|The draft of the Commission Regulation establishing a Union Registry of emission allowances - practical consequences for jurisdictional decisions as regards an account’s location|
|Monday, 16 May 2011 06:00|
Page 1 of 3
Taking into account the division of powers and responsibilities between central and national administrators of the future Union Registry it could rise doubts whom to turn to with matters regarding specific cases within their practical functioning.
The draft of the Commission Regulation establishing a Union Registry for the trading period commencing on 1 January 2013, and subsequent trading periods, of the Union emissions trading scheme pursuant to Directive 2003/87/EC of the European Parliament and of the Council and Decision 280/2004/EC of the European Parliament and of the Council and amending Regulations (EC) No 2216/2004 and (EU) No 920/2010 (hereinafter referred to as ‘Regulation’) struggles with some difficult legal problems of a precedent nature.
Among them is the one that originates in the fundamental structural change that will be in full effect from 2013, namely the substitution of multiple national registries with the single Union Registry. Furthermore, it follows from the newly published draft legal measure for the structure of the Union Registry that prospective account holders will enjoy some degree of discretion relating to the jurisdictional matters. Beneath there is an attempt to establish what would be the practical consequences for their choices.
The general point is that the entity responsible for operation and maintaining the Union Registry will be the Central Administrator, each Member State will designate, however, a national administrator and access and manage its own accounts and the accounts in the Union Registry under its jurisdiction through its national administrator.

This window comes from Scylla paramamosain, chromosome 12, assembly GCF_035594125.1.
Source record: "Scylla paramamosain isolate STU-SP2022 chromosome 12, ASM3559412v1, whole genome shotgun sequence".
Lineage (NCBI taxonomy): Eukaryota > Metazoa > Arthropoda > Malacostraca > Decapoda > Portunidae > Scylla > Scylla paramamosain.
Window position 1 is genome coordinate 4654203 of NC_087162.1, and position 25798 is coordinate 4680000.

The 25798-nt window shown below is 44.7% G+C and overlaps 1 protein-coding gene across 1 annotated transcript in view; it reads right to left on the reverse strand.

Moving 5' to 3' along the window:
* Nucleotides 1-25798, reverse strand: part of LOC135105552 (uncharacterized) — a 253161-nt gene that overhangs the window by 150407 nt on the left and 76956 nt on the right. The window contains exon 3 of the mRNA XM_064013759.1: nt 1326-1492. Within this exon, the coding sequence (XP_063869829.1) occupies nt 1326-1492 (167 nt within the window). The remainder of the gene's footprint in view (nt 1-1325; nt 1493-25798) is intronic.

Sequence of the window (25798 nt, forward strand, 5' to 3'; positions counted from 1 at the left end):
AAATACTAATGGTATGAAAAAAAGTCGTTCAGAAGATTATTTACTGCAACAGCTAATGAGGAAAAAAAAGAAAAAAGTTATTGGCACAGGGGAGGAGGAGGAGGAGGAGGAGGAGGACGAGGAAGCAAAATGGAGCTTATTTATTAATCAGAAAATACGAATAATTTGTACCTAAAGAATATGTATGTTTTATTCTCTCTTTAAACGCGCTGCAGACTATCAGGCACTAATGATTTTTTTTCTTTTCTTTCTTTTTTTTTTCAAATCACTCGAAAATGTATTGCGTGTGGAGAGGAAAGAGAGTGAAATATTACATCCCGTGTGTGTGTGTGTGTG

It is interesting to see, how the Regulation resolves manifold organisational and legal troubles flowing from this crucial modification. I seems that the new provisions should build on experience gained, as regards jurisdictional issues, in the occurrence of recent thefts of allowances from registries. It should be reminded that jurisdictional questions were pivotal for deciding on some important legal questions, mainly on the ownership of the stolen allowances.
It would be useful to note that under the new Union Registry provisions there are envisioned different types of accounts with differentiated legal status. Further remarks will deal with the most commonly used types of accounts i.e. the operator holding account and the person holding account (trading account, aircraft operator holding accounts, national holding accounts, EU accounts, external platform and verifier accounts excepting).
As regards jurisdictional matters the crucial differentiation between operator holding account and person holding account follows from Annex I to the Regulation which stipulates that the account administrator for operator holding account is a national administrator of the Member State ‘where installation is located. For person holding account the account administrator is, however, a national administrator that ‘has opened an account’. It could be inferred from the above that – contrary to the operator holding account (which is covered by the jurisdiction binding on the territory, where an installation is located, and may only sell or divest of its operator holding account together with the installation linked to the operator holding account (Article 23(5)) – the prospective holder of a person holding account, having no installation, can choose in which Member States he would like to open an account (with some exceptions, however – see further remarks). The said Annex I to the Regulation determines also the question that the competent administrator for operator as well as person holding account is national – and not the central – administrator.
For the prospective holders of person holding accounts there was created, however, in such a manner an area for possible choices according to the criteria for most advantageous for the specific carbon market participant legal regime. It isn’t the purpose of the present remarks at this stage to evaluate these regimes from the point of view of the said benefits but to examine some features and the potential scope for the freedom to choose the jurisdiction for the emission account location.